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What’s Good to Know About Creating Rural Educator Networks

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May 7, 2018

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The Pacific Northwest is unique in terms of geography and population—and it requires special strategies to be successful. In May 2018, Education Northwest is focusing on educator networks as a strategy that allows schools and stakeholders to work together to address common challenges. Subscribe to our blog and explore our resources to learn more.

There is quite a bit of buzz these days about the concept of forming educator collaboratives, which is great news. Much is being written on the benefits of establishing educator networks designed to serve a specific purpose. For example, in The Mindful Teacher, Elizabeth MacDonald and Dennis Shirley show that teachers engaged in purposeful collaborative learning experiences gain the opportunity to improve their classroom practice as well as develop as leaders.

Yet, most of the research focus has been on collaboratives in urban environments. So far, few studies have looked at the experiences and results from collaboratives in rural contexts. (One notable exception is our colleague Daniel Muijs’ piece on collaboration and networking among rural schools that appeared in the Peabody Journal of Education that we edited in 2015.)

Educators in remote, rural schools often have limited access to the same professional development opportunities that their urban and suburban counterparts receive, and they consistently find themselves having to do more with less. Because of that, finding innovative ways to network and collaborate with other educators experiencing similar circumstances becomes a necessity.

Over the last two years, I have written an article on professional networks that support rural educators for American Educator magazine and contributed a piece on building a professional network of rural educators from scratch for the Albert Shanker Institute blog. A case study on how teachers in isolated communities can collaborate across vast distances also appears in a 2017 report on collaborative professionalism by Andy Hargreaves and Michael O’Connor.

Through our experience creating and facilitating NW RISE since 2013, here are three takeaways for districts looking to form or join collaboratives:

Design With Intention

While successful collaboratives are organic and shaped by the participants, they also require intentional design. Structuring a new network around research-based practices is ideal; it’s not always feasible, however, to implement a model with fidelity due to factors such as context, cost and time.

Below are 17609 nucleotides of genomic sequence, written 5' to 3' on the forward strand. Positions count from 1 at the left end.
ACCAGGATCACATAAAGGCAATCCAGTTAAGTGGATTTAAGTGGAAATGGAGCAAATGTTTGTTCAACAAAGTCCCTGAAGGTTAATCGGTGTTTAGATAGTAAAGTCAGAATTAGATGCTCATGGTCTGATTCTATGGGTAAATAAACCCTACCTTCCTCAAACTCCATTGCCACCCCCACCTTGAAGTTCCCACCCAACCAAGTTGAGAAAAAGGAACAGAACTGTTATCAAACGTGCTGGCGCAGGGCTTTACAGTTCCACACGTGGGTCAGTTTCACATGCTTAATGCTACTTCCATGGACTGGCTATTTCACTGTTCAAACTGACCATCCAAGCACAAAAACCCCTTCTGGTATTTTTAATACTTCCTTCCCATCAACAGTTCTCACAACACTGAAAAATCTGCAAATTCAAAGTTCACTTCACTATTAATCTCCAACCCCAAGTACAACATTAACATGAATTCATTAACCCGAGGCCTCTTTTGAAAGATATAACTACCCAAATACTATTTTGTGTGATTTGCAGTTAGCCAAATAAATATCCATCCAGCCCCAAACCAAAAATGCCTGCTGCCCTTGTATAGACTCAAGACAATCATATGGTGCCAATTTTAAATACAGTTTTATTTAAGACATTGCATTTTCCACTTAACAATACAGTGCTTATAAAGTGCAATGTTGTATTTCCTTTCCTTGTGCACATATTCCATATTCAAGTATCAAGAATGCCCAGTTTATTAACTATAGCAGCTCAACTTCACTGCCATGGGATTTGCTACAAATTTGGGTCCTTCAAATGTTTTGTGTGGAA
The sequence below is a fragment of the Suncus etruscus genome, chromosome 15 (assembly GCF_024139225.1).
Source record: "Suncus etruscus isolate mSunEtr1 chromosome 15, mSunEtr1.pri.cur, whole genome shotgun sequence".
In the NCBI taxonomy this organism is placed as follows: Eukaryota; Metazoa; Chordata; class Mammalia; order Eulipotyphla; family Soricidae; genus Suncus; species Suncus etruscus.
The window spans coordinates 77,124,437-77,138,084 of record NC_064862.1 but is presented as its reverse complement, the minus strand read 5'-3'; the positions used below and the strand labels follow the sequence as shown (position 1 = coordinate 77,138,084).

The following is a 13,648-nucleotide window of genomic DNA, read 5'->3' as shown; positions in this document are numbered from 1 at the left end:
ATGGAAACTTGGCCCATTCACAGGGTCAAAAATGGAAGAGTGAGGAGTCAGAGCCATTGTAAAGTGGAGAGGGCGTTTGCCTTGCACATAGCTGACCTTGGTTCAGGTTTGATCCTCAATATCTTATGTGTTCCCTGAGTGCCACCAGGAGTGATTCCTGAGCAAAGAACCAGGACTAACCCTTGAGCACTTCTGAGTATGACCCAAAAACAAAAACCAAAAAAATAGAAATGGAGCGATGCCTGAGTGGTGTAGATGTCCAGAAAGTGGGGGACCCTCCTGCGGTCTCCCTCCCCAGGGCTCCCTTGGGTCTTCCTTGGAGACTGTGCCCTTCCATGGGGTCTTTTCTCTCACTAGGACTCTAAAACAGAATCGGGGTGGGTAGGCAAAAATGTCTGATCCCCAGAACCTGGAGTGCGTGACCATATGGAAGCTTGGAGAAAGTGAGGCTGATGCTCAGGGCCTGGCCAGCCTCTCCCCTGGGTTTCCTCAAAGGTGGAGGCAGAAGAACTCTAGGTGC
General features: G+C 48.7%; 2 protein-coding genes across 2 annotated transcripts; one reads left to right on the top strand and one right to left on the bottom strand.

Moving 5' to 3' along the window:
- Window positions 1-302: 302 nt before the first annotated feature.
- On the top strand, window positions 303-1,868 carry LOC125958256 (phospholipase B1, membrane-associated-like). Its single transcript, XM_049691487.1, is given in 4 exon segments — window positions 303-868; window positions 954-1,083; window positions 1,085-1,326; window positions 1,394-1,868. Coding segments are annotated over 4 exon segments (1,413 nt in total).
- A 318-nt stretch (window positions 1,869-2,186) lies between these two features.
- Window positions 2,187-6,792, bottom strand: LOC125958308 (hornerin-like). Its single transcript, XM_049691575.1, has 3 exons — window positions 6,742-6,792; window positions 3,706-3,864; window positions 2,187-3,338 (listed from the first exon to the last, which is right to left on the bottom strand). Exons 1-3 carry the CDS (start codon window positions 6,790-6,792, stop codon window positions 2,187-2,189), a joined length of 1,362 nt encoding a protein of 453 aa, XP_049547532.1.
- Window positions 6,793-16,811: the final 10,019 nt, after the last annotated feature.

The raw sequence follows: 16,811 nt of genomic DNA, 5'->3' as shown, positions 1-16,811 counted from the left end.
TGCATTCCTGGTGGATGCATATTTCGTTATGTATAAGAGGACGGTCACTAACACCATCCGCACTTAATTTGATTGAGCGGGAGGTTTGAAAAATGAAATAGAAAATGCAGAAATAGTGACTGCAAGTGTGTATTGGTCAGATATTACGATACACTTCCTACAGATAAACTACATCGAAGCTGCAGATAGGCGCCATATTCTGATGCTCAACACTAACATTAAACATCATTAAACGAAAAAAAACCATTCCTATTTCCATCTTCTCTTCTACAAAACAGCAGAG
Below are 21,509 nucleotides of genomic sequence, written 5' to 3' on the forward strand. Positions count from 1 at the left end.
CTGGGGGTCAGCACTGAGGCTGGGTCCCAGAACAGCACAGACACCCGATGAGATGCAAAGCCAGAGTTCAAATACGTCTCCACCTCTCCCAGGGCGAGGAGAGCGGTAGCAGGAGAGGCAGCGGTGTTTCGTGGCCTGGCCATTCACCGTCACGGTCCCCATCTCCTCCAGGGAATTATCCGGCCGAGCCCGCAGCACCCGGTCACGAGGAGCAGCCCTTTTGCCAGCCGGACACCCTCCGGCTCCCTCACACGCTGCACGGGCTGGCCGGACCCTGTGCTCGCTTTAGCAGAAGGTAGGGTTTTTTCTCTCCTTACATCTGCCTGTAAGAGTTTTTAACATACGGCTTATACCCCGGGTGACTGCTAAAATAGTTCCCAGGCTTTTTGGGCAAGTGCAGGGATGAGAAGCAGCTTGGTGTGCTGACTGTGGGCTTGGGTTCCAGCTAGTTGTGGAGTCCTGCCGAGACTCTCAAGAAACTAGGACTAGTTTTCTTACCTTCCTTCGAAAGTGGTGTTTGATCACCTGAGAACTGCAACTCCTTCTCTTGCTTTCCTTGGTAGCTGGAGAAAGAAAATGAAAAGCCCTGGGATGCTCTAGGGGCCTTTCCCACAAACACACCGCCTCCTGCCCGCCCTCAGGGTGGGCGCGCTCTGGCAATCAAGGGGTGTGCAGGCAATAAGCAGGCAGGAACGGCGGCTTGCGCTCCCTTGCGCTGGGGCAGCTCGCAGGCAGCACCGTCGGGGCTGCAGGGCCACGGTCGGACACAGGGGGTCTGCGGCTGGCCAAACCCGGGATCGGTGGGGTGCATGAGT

Keeping in mind a scarcity of available literature on the design and start-up phases of rural collaboratives and the need to create a model to match the context of our members, NW RISE didn’t base its structure on one specific model. Rather, we thoughtfully designed the network to include what we deduced from existing research on long-standing successful networks as essential elements—such as shared goals and careful participant selection.

Having a solid design in place—what we refer to as our network “architecture”—gave us firm footing to launch our efforts. But, it hasn’t ended there. We continually revisit and refine the architectural elements as we learn and grow. (You can find more about the theoretical foundation of NW RISE, as well as literature related to the rural school context, professional capital and education networks, in this Peabody article.)

Create Network Leadership From Within

We are proud that NW RISE is a grassroots educator initiative that is shaped and led by participants who do all the “work.”

Through NW RISE, teachers and administrators collaborate in job-alike groups—or in other words, their NW RISE peers from the same grade level or subject area. Members decide what they want to take on, how to do it and what they want to learn together. Together, they identify common needs; develop solutions and provide each other with peer feedback, assistance and accountability.

Job-alike groups are committed to working toward common goals, and they are flexible enough to allow colleagues to engage in ways that work best for their group.

Provide Strong Behind-the-Scenes Support

Though NW RISE is self-directed by the participating districts and educators, Education Northwest’s role is to serve as the backbone organization that keeps the collaborative operating, communicating, and moving forward. When we designed NW RISE, our intent was to recede by this point.

What we’ve learned is that without a backbone to keep fueling the mission and providing technical support, there is no network. Rather than reduce our role, we’ve worked with the steering committee (comprised of teachers, principals, superintendents and SEA representatives) to clarify what we contribute.

With backbone support in place and a critical mass of committed network leaders, we are ready to expand the network and bring in new districts to mix in with our veteran NW RISE educators. In doing so, we hope to expand the network’s reach, innovation and dedication to increasing student engagement in rural schools across our region.

Want to learn more about NW RISE or the types of work we do with other education networks? Check out our School Improvement area of work page and contact Danette Parsley to learn more.

An earlier version of this blog post appeared in 2016.